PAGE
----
What are your early memories of what life was like outside of Iran, and how were those ideas shaped or formed?
Just below the traditional surface of the Iranian culture, there was always a strong Western pull, especially emanating from Hollywood movies and TV. I had a friend who owned a huge satellite dish capable of receiving some international programming. Occasionally, the police would come and destroy the dish, but she would always buy another one. That was my only real portal to a world outside Iran, so it became an important part of my development.
It seems like, even at an early age, you were fiercely independent. Was there any tension due to your budding individuality and the growing desire to express yourself?
It seemed that whatever my parents and teachers tried, they could not quell my fiery spirit. I hung out with boys at mixed-gender parties. I listened to heavy metal and gangster rap, both illegal in Iran at the time. Eventually my father tried to move us to America, as he could see that I was struggling to adapt to all of the restrictions society placed on my shoulders. Our path was not that complicated, at least for me, but my family had difficulty adapting to America, and we spent many years traveling between America and Iran. That was a tough time. I changed schools four times in six years, and just as I would adapt, my entire life would be turned upside down—from short skirt to hijab and back again.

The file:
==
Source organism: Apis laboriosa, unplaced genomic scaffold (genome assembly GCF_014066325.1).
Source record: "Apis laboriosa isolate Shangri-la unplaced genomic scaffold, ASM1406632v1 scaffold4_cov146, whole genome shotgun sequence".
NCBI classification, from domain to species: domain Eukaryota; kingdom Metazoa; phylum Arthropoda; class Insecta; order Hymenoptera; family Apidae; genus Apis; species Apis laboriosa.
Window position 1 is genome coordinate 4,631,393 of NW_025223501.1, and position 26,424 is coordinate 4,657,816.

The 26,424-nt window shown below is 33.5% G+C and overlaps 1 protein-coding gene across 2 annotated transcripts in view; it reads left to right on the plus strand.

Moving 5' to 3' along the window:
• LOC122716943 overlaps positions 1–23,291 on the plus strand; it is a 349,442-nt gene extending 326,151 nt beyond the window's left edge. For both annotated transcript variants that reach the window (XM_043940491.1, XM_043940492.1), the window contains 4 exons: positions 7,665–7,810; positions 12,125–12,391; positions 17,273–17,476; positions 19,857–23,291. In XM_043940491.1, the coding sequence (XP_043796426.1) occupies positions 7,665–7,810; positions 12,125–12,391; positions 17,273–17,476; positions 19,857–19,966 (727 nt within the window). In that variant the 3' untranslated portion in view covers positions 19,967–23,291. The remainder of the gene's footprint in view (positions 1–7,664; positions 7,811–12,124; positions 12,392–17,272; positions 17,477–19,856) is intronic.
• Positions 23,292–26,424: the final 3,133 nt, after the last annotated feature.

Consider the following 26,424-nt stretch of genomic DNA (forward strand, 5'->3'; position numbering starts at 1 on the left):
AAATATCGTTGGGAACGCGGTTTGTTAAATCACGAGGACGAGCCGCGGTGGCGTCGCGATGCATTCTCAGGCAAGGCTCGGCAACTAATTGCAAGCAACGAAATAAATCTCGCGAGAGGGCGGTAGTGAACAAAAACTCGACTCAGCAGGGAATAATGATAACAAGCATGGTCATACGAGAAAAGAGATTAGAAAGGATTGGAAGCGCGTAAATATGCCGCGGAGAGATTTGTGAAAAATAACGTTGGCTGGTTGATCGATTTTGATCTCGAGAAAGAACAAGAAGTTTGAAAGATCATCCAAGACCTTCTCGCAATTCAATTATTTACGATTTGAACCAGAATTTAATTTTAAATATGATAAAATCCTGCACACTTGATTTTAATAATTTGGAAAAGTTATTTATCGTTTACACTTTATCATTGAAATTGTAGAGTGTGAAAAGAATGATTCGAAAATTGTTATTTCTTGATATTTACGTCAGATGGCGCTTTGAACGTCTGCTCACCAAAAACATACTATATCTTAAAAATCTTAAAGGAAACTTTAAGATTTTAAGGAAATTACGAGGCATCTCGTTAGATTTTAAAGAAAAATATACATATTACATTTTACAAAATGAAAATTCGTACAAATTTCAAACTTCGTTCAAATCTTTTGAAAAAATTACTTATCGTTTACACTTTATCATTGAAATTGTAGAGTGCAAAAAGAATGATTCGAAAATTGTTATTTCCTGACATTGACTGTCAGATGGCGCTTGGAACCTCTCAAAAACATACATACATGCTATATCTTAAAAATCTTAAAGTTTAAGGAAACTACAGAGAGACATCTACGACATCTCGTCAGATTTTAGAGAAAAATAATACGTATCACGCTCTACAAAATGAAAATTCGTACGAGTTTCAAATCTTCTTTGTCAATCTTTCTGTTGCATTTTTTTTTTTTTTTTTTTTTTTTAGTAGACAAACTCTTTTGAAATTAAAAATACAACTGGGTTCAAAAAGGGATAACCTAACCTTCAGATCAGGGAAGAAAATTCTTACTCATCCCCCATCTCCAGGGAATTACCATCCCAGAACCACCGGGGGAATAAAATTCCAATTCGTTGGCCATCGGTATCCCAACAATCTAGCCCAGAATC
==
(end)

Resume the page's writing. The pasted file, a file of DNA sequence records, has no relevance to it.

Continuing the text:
I imagine that tension is amplified because you are a woman.
Yes, exactly. In Iran, tradition is important, and the role of a woman is largely defined. Guys can get away with pretty much anything; for the women, if you act in any way out of the norm, you can actually be in real danger.
How are these traditions and gender roles enforced?
There were multiple religious police that patrolled the streets of Tehran. Some were official and some were volunteers, but they all had zero tolerance for people who pushed the boundaries of the Islamic tradition too far. The volunteers, or Basij, were the most intimidating, and I have ugly memories of my friends receiving lessons I doubt they will ever forget. I certainly won’t.
Of course, as you got older, your interactions with the morality police become even more serious and personal.
I had plenty of issues with the morality police, especially the Basij. During my late teenage years, after arriving back to Iran, I got into trouble more frequently, as I found it really hard to adapt. I was constantly flaunting the rules, and this led me down a dangerous path. One time, both the official and volunteer police raided a big party I was attending. Everybody scattered, and I ended up in a car with a male friend of mine. The police chased me for half an hour at really high speeds. I ended up on the freeway, and when the police vehicle pulled up beside me to get a better view, I slammed the brakes and scooted out of an exit. They were too slow that time. I actually tried that move a second time, with the same result, a few months later.